2017 must bring change, or more violence will follow.
2016 has shown the British public something that those working in and with the prison sector have known for some time – our prison system is at breaking point.
December’s riots at HMP Birmingham – dubbed the ‘worst riot since Strangeways’ – was the culmination of a year of unrest in our detainment centres. In October 2016, prison inmate Jamal Mahmoud was stabbed and killed at Pentonville, the same prison that two weeks later saw two prisoners escape and spark a London-wide manhunt. Bedford Prison was subject to a 200-prisoner riot in November that resulted in £1 million of damage, in the same week that an inmate’s throat was cut with a razor at HMP Isle of Wight.
The geographic spread of prison related incidents shows us that this is not just a London-based issue, but a problem for the entire system. Prison Officers, on the front line of our justice system, are bearing the brunt on falling conditions and increased violence against staff in the service. As shadow Justice Minister Jo Stevens commented last year, ‘fifteen assaults on prison staff every single day cannot continue.’
The numbers game
Ministry of Justice figures show that while the population of prisoners in England and Wales has remained relatively constant since 2010, the number of prison officers has seen a steady decline. The total number of full-time prison staff (prison and supervising officers, custodial and other managers) has reduced by 10,000 people – almost 30% of the workforce. The same figures also show that the number of assaults on prison staff has risen from 34 per 1000 inmates to 50 per 1000 since 2010, and that there are now over two more prisoners per members of staff than in 2010.
In November, 10,000 members of the Prison Officer Union (POA) went on strike in protest due to the “continued surge in violence and unprecedented levels of suicide and acts of self-harm”. Added to this, the union argued that both the growth in escapees and the increase in violence between inmates “demonstrate that the service is in meltdown”. It’s a similar story outside of the prison walls, where authorities are failing to track and incarcerate former inmates that have broken their bail conditions. In June last year 1341 inmates were still at large – 42 of which were sex offenders and 177 of which had been committed for violent crimes.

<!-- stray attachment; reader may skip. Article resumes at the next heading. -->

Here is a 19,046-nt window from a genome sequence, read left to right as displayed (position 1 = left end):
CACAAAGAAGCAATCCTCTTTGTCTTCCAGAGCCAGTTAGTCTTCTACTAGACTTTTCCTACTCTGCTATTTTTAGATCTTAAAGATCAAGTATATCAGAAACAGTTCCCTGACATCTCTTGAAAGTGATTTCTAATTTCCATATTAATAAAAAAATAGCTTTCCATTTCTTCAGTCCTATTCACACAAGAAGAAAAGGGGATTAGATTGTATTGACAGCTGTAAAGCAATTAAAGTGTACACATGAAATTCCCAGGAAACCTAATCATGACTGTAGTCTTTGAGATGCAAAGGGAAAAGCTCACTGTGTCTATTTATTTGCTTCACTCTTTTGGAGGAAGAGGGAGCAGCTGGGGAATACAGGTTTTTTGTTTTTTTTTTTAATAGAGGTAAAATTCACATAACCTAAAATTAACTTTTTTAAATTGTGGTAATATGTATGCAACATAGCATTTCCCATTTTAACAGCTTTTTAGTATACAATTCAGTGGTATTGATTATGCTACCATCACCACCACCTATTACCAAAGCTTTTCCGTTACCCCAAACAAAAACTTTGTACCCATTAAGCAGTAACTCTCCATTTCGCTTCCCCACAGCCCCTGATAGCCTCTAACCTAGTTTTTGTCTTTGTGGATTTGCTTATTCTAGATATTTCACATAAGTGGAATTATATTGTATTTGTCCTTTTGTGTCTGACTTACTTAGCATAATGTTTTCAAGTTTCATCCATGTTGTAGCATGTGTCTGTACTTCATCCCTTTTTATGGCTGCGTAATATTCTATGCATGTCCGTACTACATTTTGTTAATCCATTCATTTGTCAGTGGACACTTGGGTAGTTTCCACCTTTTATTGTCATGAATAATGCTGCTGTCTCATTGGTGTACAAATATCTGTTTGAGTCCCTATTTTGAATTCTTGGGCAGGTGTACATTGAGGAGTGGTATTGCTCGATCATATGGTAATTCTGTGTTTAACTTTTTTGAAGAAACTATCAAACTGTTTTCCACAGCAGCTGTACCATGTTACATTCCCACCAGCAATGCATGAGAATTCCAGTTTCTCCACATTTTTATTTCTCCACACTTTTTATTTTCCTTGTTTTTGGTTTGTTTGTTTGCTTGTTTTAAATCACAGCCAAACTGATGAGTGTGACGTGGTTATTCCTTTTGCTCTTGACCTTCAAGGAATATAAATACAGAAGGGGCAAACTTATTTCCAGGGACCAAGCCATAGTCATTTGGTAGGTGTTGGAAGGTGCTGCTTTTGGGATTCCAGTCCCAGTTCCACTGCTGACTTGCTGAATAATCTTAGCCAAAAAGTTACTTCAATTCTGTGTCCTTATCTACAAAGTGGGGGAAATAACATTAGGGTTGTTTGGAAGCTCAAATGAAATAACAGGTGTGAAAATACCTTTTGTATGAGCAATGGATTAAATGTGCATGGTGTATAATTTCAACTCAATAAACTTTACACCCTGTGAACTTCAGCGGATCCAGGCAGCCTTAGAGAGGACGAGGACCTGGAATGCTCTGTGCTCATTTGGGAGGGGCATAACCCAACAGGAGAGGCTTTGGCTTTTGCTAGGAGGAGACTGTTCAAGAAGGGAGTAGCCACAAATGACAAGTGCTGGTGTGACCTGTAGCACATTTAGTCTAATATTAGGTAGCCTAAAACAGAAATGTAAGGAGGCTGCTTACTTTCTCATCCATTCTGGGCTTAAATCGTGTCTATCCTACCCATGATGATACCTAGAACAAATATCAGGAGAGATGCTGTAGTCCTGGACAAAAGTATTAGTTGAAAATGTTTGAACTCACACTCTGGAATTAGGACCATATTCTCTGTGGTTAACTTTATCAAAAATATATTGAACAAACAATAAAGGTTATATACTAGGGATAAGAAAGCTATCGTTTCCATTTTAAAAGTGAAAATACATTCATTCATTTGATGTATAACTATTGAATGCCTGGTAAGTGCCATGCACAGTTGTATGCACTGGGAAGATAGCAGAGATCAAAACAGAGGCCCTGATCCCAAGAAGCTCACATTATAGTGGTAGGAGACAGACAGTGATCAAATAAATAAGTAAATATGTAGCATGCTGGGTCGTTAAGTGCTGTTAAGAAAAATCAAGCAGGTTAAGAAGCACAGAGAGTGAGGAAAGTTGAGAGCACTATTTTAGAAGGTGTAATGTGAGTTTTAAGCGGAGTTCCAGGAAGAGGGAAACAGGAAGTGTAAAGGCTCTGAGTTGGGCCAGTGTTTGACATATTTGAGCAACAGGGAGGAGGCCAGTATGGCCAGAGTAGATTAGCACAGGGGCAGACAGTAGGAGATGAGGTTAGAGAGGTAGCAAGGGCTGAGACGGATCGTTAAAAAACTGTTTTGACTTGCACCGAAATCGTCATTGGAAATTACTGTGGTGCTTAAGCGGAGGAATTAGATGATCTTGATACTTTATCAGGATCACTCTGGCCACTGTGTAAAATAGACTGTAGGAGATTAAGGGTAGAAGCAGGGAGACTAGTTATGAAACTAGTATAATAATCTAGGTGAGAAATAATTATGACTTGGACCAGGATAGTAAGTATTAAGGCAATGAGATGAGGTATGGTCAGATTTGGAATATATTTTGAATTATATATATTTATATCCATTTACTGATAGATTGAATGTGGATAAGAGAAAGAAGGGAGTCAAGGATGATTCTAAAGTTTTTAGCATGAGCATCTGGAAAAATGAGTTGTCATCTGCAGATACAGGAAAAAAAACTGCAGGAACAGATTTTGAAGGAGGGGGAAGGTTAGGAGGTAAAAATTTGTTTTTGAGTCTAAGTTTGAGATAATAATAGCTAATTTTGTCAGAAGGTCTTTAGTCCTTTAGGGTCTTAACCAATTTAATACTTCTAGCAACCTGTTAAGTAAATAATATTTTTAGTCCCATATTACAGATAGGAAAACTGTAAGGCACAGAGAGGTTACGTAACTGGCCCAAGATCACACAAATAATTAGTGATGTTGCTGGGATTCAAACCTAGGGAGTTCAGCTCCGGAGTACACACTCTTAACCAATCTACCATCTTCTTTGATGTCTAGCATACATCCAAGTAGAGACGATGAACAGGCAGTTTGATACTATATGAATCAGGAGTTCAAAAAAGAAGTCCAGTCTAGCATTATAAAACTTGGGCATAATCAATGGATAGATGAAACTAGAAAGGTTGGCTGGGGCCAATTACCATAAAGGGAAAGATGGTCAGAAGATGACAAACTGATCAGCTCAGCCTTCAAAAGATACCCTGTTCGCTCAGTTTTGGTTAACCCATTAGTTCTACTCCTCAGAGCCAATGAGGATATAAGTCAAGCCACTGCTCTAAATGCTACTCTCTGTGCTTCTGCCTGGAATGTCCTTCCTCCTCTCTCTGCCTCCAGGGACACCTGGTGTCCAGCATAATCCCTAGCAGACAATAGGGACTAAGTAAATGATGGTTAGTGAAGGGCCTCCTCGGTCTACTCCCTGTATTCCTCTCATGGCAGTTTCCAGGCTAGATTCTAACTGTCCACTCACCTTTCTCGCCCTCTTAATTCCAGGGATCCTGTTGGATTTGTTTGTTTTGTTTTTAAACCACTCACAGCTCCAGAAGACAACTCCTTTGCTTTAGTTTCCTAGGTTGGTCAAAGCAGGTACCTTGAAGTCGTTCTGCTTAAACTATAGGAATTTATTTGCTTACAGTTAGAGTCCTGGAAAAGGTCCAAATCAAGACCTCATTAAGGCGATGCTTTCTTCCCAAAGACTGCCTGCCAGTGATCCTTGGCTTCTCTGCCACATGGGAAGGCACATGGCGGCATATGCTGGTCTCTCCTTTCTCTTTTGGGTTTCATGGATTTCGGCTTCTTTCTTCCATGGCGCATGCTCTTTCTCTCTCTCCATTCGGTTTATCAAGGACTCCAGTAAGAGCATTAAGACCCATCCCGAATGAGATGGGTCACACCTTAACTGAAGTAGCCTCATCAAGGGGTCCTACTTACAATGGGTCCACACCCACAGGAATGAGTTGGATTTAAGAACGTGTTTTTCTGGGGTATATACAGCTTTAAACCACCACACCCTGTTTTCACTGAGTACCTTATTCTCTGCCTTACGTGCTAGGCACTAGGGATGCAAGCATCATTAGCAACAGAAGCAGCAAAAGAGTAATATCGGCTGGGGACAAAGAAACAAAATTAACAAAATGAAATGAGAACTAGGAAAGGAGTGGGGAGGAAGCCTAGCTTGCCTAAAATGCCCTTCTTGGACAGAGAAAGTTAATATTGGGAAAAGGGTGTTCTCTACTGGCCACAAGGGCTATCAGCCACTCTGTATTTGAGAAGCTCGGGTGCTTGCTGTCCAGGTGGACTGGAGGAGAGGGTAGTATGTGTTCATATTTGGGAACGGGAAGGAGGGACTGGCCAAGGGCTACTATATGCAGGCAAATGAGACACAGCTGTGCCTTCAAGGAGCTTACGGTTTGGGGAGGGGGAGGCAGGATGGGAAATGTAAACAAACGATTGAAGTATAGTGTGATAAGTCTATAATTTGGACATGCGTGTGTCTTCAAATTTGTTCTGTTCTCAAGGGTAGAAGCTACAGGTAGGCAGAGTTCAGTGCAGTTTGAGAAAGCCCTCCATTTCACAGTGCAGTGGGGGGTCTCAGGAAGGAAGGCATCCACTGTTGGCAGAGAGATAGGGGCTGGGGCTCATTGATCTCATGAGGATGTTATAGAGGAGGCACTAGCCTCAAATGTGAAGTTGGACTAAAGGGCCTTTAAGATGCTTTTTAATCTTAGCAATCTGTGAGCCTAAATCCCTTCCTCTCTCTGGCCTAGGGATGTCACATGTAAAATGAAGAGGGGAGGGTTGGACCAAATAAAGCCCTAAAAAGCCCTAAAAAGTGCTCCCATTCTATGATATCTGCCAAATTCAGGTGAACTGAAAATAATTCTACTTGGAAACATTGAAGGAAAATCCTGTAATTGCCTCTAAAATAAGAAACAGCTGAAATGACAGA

What next for the prison service?
In November the Government was successful in achieving a High Court injunction to stop the prison officers from striking – frustrating their union and halting the industrial action. Despite this affront to the Union’s stand for officer safety, Justice Secretary Liz Truss has promised a further £1.3 billion investment to modernise British prisons, to introduce an additional 2500 prison officers, and to give more freedom to prison governors to run their prisons as they wish. The Justice Secretary has also promised to implement a ‘zero tolerance’ policy on assaults on Prison Officers and to increase the use of body-mounted cameras.
Nick Hardwick, the England and Wales Parole Board Chairman has said that training the staff will take ‘too long’ and that there is only ‘a small window’ in which to act. He has also argued that “we [the UK] are not prepared to pay for the size of the prison population that we now have, so the balance between the prison population and the number of staff that we’ve got is now unworkable”.
With scenes like Bedford, Pentonville, Birmingham and Hull in 2016, many will feel that Liz Truss had no choice when announcing increases in investment and staff numbers. As a legal firm with extensive experience of representing prison officers, we will be watching how the proposed changes are implemented in 2017 and beyond. Are the Government’s actions too little too late? That remains to be seen.
If you are a prison officer who has been assaulted or mistreated while at work, read our guide on how to claim or call one of our specialist legal team today on: